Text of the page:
LONDON (Reuters) - A brass plaque on a grassy circle in Sao Paulo’s Morumbi cemetery marks the last resting place of a man revered by many as Formula One’s greatest driver.
“Nada pode me separar do amor de deus’ (Nothing can separate me from the love of God), reads the inscription below the name Ayrton Senna da Silva.
The Brazilian, a triple world champion, was 34 when he died after crashing in the San Marino Grand Prix at Italy’s Imola circuit.
Every sport has days that define it and May 1, 1994 is seared into the soul of Formula One -- a grim Sunday on a weekend that will be forever shrouded in sadness.
“God has had his hand over Formula One for a long time. This weekend, he took it away,” commented the late triple champion Niki Lauda.
The funeral brought more than a million people, and maybe three times that, onto the streets of his birthplace. They mourn him still.
“He was the driver that inspired me as a kid and he’s still a hero today and he always will be,” said six-times world champion Lewis Hamilton last year.
The fans also remember Austrian Roland Ratzenberger, who died the day before in qualifying and became the first driver to die in Formula One for nearly 12 years.
Senna took it hard.
“Ayrton was beside himself: He had not been close to death at a circuit before... So many accidents in the past 12 years, so many serious injuries, but nobody irrevocably lost,” recalled the late medical delegate Sid Watkins.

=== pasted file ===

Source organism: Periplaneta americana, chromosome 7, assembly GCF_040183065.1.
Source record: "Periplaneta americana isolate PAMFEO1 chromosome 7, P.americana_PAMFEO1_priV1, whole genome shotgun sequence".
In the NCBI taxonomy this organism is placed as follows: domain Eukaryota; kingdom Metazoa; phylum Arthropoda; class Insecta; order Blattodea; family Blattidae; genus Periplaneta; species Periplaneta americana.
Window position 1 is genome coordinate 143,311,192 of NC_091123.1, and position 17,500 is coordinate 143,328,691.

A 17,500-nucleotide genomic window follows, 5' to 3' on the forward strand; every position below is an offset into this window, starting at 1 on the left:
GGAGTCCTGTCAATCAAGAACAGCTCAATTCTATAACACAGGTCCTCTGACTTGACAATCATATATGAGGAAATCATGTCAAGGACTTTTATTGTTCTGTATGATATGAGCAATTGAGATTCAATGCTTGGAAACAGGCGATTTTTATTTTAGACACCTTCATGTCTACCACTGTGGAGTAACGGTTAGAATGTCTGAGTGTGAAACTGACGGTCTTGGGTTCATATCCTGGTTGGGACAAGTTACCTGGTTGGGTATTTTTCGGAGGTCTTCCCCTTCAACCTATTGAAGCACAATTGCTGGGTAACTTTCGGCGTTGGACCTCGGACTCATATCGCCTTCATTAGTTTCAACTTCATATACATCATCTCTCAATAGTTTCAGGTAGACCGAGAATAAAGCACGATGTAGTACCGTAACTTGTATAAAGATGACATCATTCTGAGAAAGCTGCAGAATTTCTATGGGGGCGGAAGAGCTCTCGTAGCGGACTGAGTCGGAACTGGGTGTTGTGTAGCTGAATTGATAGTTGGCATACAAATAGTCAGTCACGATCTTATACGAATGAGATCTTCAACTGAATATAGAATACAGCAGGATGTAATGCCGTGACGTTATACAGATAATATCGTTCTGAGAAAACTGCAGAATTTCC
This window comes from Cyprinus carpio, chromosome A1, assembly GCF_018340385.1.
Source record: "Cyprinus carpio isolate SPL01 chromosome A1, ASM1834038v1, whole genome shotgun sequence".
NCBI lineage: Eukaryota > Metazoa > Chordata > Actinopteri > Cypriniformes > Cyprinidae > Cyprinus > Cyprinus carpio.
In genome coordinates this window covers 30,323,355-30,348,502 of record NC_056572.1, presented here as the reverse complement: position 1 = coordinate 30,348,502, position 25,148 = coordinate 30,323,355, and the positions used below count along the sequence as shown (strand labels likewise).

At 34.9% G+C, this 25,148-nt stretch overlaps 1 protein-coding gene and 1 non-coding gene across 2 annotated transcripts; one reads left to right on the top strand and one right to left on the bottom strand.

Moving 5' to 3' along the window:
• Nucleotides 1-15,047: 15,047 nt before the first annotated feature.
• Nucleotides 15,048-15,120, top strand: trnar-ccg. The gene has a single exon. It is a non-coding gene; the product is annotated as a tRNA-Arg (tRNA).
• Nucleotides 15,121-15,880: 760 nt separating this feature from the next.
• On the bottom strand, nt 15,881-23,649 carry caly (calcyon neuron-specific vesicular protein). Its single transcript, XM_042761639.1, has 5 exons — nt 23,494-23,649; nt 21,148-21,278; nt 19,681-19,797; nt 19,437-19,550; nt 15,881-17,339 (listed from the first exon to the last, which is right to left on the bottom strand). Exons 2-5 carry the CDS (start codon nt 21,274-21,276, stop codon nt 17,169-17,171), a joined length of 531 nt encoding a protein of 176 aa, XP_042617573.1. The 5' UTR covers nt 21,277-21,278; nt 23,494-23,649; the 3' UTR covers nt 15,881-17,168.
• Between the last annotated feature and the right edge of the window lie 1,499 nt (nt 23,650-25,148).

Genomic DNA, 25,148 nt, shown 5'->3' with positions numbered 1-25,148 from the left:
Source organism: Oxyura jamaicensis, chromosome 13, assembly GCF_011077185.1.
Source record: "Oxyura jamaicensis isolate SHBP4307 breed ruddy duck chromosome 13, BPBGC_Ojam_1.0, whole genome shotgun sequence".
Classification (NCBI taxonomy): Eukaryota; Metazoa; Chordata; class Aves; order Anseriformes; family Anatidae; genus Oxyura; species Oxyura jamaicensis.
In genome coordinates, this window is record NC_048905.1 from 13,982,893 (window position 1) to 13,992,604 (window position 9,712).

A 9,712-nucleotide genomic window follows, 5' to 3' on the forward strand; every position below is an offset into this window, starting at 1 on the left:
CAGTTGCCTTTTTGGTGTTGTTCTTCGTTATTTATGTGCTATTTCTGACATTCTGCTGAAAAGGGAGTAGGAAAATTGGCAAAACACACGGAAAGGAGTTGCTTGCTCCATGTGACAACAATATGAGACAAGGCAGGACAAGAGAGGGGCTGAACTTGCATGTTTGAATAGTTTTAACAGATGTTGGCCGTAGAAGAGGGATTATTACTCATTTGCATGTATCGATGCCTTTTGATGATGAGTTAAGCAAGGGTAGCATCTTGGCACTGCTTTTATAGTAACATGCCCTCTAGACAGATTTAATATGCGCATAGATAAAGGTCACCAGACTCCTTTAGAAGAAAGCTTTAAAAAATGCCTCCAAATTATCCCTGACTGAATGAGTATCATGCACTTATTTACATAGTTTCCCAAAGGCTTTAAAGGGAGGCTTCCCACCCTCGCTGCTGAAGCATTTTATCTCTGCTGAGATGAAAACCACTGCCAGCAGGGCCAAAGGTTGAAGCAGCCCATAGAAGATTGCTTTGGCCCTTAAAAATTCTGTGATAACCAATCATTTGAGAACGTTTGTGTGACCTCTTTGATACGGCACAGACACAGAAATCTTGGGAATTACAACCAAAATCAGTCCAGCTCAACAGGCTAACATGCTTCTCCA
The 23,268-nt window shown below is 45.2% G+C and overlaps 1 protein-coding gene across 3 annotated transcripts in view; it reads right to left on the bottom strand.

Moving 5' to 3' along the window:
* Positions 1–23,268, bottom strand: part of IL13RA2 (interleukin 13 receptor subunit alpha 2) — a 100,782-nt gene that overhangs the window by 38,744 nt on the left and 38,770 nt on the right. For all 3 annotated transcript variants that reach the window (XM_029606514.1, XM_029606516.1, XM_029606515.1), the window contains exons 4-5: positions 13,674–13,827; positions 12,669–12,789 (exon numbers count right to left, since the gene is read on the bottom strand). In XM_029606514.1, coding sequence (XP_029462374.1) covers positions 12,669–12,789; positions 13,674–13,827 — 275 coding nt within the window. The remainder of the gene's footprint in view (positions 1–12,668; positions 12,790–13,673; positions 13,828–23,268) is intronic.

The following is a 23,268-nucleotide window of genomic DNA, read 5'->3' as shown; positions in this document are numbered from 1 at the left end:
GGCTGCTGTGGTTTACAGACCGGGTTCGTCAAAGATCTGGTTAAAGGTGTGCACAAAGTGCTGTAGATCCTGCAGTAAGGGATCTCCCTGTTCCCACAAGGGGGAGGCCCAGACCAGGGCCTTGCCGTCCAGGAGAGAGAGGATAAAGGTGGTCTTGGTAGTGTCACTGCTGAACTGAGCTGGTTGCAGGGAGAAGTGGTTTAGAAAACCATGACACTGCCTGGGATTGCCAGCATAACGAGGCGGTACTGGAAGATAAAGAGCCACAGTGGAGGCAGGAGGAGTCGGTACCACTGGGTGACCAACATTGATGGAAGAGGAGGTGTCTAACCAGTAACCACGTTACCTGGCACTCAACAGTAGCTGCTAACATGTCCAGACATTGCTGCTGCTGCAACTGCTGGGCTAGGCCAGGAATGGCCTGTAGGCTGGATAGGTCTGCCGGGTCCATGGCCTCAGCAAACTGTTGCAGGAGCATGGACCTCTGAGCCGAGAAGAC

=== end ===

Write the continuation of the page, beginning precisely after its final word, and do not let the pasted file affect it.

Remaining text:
The professor suggested his friend should not race but Senna told him: “There are certain things over which we have no control. I cannot quit. I have to go on.”
Senna started on pole, Michael Schumacher alongside in a Benetton, with the safety car deployed after Portugal’s Pedro Lamy ploughed into JJ Lehto’s stalled Benetton on the grid.
On the second lap after the re-start, at 2.17pm, Senna’s leading Williams speared into a concrete wall at Tamburello.
The Brazilian was flown to hospital and, 37 minutes after the crash, the race re-started and was won by Schumacher. At 6.40 pm local time, nearly two and a half hours later, it was announced Senna had died.
It was only his third race for Williams after leaving McLaren.
Much has been written about that afternoon, and the Brazilian’s career and epic rivalry with Frenchman Alain Prost, with questions still asked about what caused the crash.
What is certain is that it changed Formula One, triggering a major safety review and altering the course of sporting history.
Had Senna lived, with Adrian Newey a star designer at Williams, Schumacher might even have had to settle for less than his record seven championships.
“Racing is racing, and it went back to normal quite soon (after),” Senna’s former McLaren team mate Gerhard Berger observed on the 25th anniversary.
“But sometimes I would think and say ‘If Ayrton would be still in the Williams when the Newey time came... I don’t think you would see for five years any of the others winning’.”
Reporting by Alan Baldwin, editing by Christian Radnedge
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